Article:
Friday, September 04, 2015

UTSA Brackenridge lecture series features author Christopher Janaway Nov. 7

Christopher Janaway

Christopher Janaway

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(Nov. 4, 2013) -- The UTSA Department of Philosophy and Classics and the College of Liberal and Fine Arts will present internationally renowned author and philosopher Christopher Janaway as the keynote speaker in the Brackenridge Distinguished Visiting Lecture Series at 4:30 p.m., Thursday, Nov. 7 in the University Center Pecan Room (2.01.26) on the UTSA Main Campus.

Additionally, eight visiting faculty members from across the nation and Canada will participate in workshops Nov. 6-7 discussing the works of German philosophers Arthur Schopenhauer and Friedrich Nietzsche. All events are free and open to the public. See the schedule below.

Janaway's lecture, "Schopenhauer and the Value of Love," will focus on Schopenhauer's claims in his book, "The World as Will and Representation," that the world is driven by a continually dissatisfied will, continually seeking satisfaction.

He will examine Schopenhauer's concepts of sexual love and loving kindness. Both are forms of 'love,' but play very different roles in Schopenhauer's philosophy. Both play on the distinction between the individual and the greater whole, but serve opposite rhetorical strategies.

Janaway has written extensively on the works of Schopenhauer and Nietzsche. His books include "Beyond Selflessness: Reading Nietzsche's Genealogy" (2007), "Schopenhauer: A Very Short Introduction" (2002), "Images of Excellence: Plato's Critique of the Arts" (1995) and "Self and World in Schopenhauer's Philosophy" (1989).

Additionally, Janaway has edited several collections articles including "Nietzsche, Naturalism and Normativity" (with Simon Robertson, 2012), "Better Consciousness: Schopenhauer's Philosophy of Value" (with Alex Neill, 2009), "The Cambridge Companion to Schopenhauer" (1999) and "Willingness and Nothingness: Schopenhauer as Nietzsche's Educator" (1998).

Janaway serves as general editor of the Cambridge Edition of the "Works of Schopenhauer," and he was the principal investigator on the research project "Nietzsche and Modern Moral Philosophy" based at the University of Southampton.

Janaway is a professor of philosophy at the University of Southhampton, UK, and formerly was a professor of philosophy at Birkdeck, University of London.

The Brackenridge Distinguished Visiting Lecture Series is sponsored by the Department of Philosophy and Classics and is supported by the George W. Brackenridge Foundation.

For more information, contact Alistair Welchman at 210-458-7215 or visit the UTSA Department of Philosophy and Classics website.

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2013 Brackenridge Distinguished Visiting Professor lecture workshops

Wednesday, Nov. 6, University Center Pecan Room (2.01.26), Main Campus

10 a.m.

"The World as Weird: Schopenhauer's Use of Odd Phenomena to Corroborate His Metaphysics"
Edward Erdmann, University of Wisconsin-Whitewater

11 a.m.

"Preliminary Remarks on Schopenhauer's Concept of History of Philosophy"
Sabine Roehr, New Jersey City University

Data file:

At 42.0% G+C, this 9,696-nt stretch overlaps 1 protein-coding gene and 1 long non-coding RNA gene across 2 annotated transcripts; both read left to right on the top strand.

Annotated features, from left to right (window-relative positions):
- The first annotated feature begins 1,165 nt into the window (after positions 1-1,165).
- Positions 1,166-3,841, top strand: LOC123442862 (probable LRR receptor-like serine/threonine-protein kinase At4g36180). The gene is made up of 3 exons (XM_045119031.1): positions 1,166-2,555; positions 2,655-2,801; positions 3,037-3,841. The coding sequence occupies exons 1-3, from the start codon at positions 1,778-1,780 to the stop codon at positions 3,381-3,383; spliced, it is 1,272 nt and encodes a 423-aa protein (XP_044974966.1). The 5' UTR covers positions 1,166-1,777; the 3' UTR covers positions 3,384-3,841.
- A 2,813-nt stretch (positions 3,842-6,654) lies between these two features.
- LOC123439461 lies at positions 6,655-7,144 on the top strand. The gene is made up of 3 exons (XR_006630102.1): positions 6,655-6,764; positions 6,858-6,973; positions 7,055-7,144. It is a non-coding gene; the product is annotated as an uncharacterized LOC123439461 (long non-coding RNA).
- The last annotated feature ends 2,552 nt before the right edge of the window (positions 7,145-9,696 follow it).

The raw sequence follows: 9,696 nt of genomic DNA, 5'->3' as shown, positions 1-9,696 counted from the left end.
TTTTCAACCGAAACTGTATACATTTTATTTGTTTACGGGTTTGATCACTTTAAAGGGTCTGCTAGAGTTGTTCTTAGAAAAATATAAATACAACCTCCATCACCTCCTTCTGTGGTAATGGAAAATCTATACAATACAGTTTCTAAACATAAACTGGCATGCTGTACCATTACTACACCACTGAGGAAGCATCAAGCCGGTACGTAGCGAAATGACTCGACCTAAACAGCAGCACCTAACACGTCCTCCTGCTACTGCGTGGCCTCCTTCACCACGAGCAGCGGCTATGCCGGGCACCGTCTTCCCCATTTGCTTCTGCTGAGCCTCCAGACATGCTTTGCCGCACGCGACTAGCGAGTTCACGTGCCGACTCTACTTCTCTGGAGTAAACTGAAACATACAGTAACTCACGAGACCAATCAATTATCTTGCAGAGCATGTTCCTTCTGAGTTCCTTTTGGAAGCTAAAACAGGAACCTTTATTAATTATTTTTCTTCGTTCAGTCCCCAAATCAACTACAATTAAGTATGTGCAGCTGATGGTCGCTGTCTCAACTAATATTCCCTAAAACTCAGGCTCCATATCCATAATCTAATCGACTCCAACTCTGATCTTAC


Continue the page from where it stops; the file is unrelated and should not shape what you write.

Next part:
1 p.m.

"Love, Grief and Schopenhauer: A Study in Nietzsche's Philosophical Development"
Mark Migotti, University of Calgary

Thursday, Nov. 7, University Center Pecan Room (2.01.26)

9:30 a.m.

"Chasing a Janus Footnote in Schopenhauer's PPII: On the Schelling-Schopenhauer-Nietzsche Thread"
Adrian Del Caro, University of Tennessee at Knoxville

10:30 a.m.

"Schopenhauer's Missing Premise: The Intrinsic Calue of Human and, Really, All Living beings"
 Sandra Shapshay, Indiana University

11:30 a.m.

"Critique in German Philosophy: From Kant to Schopenhauer"
Colin McQuillan, St. Mary's University

2 p.m.

"Resignation"
Bernard Reginster, Brown University

3 p.m.

"Music Lessons: What We Do (and Don't) Learn from Music in Schopenhauer"
Judith Norman, Trinity University

4:30 p.m.

Keynote: "Schopenhauer and the Value of Love"
Christopher Janaway, University of Southampton

 

 

Did You Know?

UTSA writes the book on all-digital libraries

As touch screens and e-books demand more and more attention from both casual readers and scholars, many people say the handwriting is on the wall for the printed page.

At UTSA, the handwriting is on the wall for a library that doesn't have any printed books.

Since March 2010, the bookless library in the Applied Engineering and Technology Building has given UTSA students an innovative way to read, research and work with each other to solve problems.

With ultra-modern furniture and a décor featuring desktop computers, scanners and LCD screens, the AET Library is designed to engage students in an online format. But it also offers group study niches and study rooms with whiteboards and glass walls on which students can write. The space encourages teamwork, communications and problem solving for the next generation of scientists and professional engineers.

Did you know? The UTSA AET Library is the nation's first completely bookless library on a college or university campus. It served as a model for Bexar County's first-in-the-nation public bookless library system and one of its branches, the Dr. Ricardo Romo BiblioTech.

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